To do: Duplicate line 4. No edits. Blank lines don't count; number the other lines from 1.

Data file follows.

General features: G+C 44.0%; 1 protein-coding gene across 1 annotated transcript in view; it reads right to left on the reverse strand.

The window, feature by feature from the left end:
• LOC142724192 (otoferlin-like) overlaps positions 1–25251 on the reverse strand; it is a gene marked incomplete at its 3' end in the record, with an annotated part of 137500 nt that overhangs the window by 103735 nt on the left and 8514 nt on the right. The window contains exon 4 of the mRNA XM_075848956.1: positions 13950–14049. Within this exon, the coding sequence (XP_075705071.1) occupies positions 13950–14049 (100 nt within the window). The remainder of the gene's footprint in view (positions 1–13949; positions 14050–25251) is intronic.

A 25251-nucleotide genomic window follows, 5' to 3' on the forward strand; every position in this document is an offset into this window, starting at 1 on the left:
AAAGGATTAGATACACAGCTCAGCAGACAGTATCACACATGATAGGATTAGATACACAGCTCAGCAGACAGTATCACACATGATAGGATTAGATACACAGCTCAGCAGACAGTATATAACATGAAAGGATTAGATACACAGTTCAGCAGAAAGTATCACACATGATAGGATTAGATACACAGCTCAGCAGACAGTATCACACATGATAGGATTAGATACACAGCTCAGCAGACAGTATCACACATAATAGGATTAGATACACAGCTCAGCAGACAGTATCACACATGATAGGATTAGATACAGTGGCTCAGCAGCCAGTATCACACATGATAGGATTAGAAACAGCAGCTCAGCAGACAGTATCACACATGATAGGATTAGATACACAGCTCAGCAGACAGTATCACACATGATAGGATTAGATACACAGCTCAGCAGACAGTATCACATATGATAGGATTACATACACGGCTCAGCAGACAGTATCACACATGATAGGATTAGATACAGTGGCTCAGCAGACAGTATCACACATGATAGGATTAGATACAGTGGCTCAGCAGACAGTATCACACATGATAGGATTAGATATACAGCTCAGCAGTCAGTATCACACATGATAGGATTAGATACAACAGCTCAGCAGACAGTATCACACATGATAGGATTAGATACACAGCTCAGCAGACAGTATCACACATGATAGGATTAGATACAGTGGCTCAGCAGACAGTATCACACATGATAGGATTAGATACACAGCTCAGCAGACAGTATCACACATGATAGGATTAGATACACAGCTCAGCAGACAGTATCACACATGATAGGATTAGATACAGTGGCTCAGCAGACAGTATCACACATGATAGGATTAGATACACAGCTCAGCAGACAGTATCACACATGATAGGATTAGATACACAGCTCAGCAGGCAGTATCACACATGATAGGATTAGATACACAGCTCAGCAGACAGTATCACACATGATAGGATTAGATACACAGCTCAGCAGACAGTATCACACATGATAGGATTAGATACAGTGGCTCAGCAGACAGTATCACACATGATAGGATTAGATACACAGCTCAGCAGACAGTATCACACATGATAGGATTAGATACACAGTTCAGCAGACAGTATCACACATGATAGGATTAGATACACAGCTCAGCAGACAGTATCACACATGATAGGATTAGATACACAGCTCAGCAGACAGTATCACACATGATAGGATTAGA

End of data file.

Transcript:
A 25251-nucleotide genomic window follows, 5' to 3' on the forward strand; every position in this document is an offset into this window, starting at 1 on the left: